Handle Stolen Goods, etc. – Adjourned Undertaking, No Conviction

Our client worked for a number of years in a chain clothing store. She opened an ebay account and was selling her old clothes for profit to help fund her move out of a toxic environment at home.

After successfully selling a number of clothing items, she began to take items from work that were damaged or seconds that were marked for destruction or donation and, where possible, fix them herself at home and then sell them through her ebay account.

She sold approximately 330 such items through ebay and made a profit of more than $10,000. She also sold a number of items that she had shoplifted from an unconnected department store.

Our client was charged with:

We represented her at the Sunshine Magistrates’ Court.

We were able to obtain a psychological report explaining why she was so desperate to move out of home which contextualised the offending. We were also able to negotiate with the prosecution in relation to amending the police summary to reflect this context, and that the goods from her employer had nil monetary value and therefore avoid a compensation claim by the employer despite her making a profit from them.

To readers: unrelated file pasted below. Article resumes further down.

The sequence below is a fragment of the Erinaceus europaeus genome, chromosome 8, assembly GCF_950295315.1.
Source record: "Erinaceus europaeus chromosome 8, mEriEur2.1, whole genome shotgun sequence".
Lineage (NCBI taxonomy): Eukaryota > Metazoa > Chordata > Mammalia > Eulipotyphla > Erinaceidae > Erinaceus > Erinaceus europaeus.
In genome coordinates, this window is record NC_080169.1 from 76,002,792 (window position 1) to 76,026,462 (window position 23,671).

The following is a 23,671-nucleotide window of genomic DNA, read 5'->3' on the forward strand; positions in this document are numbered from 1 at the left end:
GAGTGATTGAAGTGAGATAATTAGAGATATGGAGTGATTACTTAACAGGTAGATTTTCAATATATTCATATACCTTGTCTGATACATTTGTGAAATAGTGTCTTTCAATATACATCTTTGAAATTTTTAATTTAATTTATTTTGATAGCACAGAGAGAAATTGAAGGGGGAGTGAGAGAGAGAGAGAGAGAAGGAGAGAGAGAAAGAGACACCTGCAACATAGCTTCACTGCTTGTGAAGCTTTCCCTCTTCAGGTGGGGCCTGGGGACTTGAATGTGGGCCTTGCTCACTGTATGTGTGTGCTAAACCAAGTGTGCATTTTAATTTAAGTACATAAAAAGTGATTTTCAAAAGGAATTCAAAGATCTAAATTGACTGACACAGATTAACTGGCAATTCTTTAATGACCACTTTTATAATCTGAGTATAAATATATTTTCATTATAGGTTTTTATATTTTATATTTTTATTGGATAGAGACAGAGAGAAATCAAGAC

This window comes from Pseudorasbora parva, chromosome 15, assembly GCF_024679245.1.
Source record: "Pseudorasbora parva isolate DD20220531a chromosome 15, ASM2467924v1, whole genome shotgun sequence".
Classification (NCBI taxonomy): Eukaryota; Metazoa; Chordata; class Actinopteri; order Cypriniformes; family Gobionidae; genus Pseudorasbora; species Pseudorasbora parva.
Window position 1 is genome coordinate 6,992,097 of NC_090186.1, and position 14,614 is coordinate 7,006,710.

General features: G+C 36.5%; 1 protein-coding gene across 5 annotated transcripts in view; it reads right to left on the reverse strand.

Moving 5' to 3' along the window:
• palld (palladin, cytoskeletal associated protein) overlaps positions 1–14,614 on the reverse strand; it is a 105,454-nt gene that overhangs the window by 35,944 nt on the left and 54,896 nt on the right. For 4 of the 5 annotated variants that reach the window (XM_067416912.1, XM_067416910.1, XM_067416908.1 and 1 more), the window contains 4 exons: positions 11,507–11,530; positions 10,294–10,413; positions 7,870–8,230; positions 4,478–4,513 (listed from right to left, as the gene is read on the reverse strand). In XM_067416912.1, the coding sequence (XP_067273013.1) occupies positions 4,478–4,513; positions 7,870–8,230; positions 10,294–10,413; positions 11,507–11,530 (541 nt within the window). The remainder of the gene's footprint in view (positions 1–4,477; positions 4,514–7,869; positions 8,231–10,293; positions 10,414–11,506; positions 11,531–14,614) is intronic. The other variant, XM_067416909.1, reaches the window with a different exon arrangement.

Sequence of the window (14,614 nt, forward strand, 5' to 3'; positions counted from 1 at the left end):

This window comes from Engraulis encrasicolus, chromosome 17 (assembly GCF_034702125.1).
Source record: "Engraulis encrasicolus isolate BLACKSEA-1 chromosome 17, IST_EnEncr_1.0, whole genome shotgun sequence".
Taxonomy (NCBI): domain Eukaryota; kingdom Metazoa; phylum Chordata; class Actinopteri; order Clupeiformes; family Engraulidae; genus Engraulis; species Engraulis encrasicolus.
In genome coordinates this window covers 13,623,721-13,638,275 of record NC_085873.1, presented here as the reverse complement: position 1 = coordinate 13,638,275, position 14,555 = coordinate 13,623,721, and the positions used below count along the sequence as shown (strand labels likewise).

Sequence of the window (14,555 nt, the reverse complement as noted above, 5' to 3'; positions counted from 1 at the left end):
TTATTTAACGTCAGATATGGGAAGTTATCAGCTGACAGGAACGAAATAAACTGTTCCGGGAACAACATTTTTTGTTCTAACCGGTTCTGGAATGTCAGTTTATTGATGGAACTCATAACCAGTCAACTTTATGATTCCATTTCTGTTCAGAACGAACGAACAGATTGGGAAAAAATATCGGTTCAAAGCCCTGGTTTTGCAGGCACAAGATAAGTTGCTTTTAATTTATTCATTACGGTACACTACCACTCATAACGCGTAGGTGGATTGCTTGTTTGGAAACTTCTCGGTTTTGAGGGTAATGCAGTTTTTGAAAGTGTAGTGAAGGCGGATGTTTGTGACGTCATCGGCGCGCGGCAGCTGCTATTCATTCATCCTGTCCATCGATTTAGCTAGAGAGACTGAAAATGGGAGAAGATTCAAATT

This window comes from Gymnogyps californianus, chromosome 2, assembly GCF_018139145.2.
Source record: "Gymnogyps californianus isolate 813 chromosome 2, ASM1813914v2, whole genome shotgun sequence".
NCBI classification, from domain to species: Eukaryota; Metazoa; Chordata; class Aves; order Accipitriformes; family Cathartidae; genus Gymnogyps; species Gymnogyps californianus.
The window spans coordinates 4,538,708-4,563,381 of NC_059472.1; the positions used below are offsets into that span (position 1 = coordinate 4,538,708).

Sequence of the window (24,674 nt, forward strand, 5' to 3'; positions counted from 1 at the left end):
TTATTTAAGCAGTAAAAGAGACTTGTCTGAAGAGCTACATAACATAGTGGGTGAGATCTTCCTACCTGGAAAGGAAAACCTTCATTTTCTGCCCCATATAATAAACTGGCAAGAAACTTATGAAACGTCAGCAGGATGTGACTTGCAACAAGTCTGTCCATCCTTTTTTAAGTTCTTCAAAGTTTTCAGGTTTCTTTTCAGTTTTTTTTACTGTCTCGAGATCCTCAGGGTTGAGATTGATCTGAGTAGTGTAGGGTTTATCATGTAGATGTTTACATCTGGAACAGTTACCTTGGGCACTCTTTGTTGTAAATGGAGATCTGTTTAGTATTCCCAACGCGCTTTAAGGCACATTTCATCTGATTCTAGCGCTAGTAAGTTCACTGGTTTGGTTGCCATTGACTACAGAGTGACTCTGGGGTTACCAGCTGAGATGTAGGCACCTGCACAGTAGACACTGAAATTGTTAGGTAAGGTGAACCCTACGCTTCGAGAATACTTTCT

After making numerous submissions to the Court in relation to this and relying on the material contained in the psychological report, we were able to convince the court NOT to impose a conviction against her, but rather place her on an adjourned undertaking to be of good behaviour with the sole condition that she access a mental health review plan as recommended by the psychologist.

The Court ultimately agreed and placed our client on an adjourned undertaking without conviction to be of good behaviour for 12 months with the single special condition that she enters into a mental health plan (as arranged).

 


DISCLAIMER: This is a real case study of an actual case from our files. Details pertaining to the client have been changed to protect their privacy. The sentence imposed and the charge have not been altered. These case studies are published to demonstrate real outcomes and give an indication of possible tariffs in Court. We do not guarantee a similar case on these charges will get the same result. Please note that we post results at our discretion, therefore while many case studies are average results, others are notable for their exceptional outcomes. PUBLISHED 25/02/2013